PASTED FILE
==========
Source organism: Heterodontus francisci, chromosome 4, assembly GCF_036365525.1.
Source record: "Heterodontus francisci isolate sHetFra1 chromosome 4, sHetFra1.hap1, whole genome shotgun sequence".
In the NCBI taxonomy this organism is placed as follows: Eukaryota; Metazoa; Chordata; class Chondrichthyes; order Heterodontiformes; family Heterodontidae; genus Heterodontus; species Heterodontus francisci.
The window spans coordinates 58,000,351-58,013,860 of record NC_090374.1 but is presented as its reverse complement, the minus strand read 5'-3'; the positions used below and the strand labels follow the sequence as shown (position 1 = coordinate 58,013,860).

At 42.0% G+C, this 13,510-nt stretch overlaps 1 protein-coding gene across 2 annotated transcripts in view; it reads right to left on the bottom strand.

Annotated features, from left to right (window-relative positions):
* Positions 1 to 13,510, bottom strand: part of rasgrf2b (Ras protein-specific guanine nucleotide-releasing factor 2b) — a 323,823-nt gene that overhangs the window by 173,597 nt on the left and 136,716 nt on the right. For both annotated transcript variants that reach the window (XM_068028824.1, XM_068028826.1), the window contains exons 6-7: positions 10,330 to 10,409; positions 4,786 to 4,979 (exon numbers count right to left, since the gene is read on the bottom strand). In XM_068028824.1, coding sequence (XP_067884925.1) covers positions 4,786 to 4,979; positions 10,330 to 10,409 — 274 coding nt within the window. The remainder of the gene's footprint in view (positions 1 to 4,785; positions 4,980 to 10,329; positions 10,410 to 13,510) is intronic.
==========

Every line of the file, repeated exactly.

Source organism: Heterodontus francisci, chromosome 4, assembly GCF_036365525.1.
Source record: "Heterodontus francisci isolate sHetFra1 chromosome 4, sHetFra1.hap1, whole genome shotgun sequence".
In the NCBI taxonomy this organism is placed as follows: Eukaryota; Metazoa; Chordata; class Chondrichthyes; order Heterodontiformes; family Heterodontidae; genus Heterodontus; species Heterodontus francisci.
The window spans coordinates 58,000,351-58,013,860 of record NC_090374.1 but is presented as its reverse complement, the minus strand read 5'-3'; the positions used below and the strand labels follow the sequence as shown (position 1 = coordinate 58,013,860).

At 42.0% G+C, this 13,510-nt stretch overlaps 1 protein-coding gene across 2 annotated transcripts in view; it reads right to left on the bottom strand.

Annotated features, from left to right (window-relative positions):
* Positions 1 to 13,510, bottom strand: part of rasgrf2b (Ras protein-specific guanine nucleotide-releasing factor 2b) — a 323,823-nt gene that overhangs the window by 173,597 nt on the left and 136,716 nt on the right. For both annotated transcript variants that reach the window (XM_068028824.1, XM_068028826.1), the window contains exons 6-7: positions 10,330 to 10,409; positions 4,786 to 4,979 (exon numbers count right to left, since the gene is read on the bottom strand). In XM_068028824.1, coding sequence (XP_067884925.1) covers positions 4,786 to 4,979; positions 10,330 to 10,409 — 274 coding nt within the window. The remainder of the gene's footprint in view (positions 1 to 4,785; positions 4,980 to 10,329; positions 10,410 to 13,510) is intronic.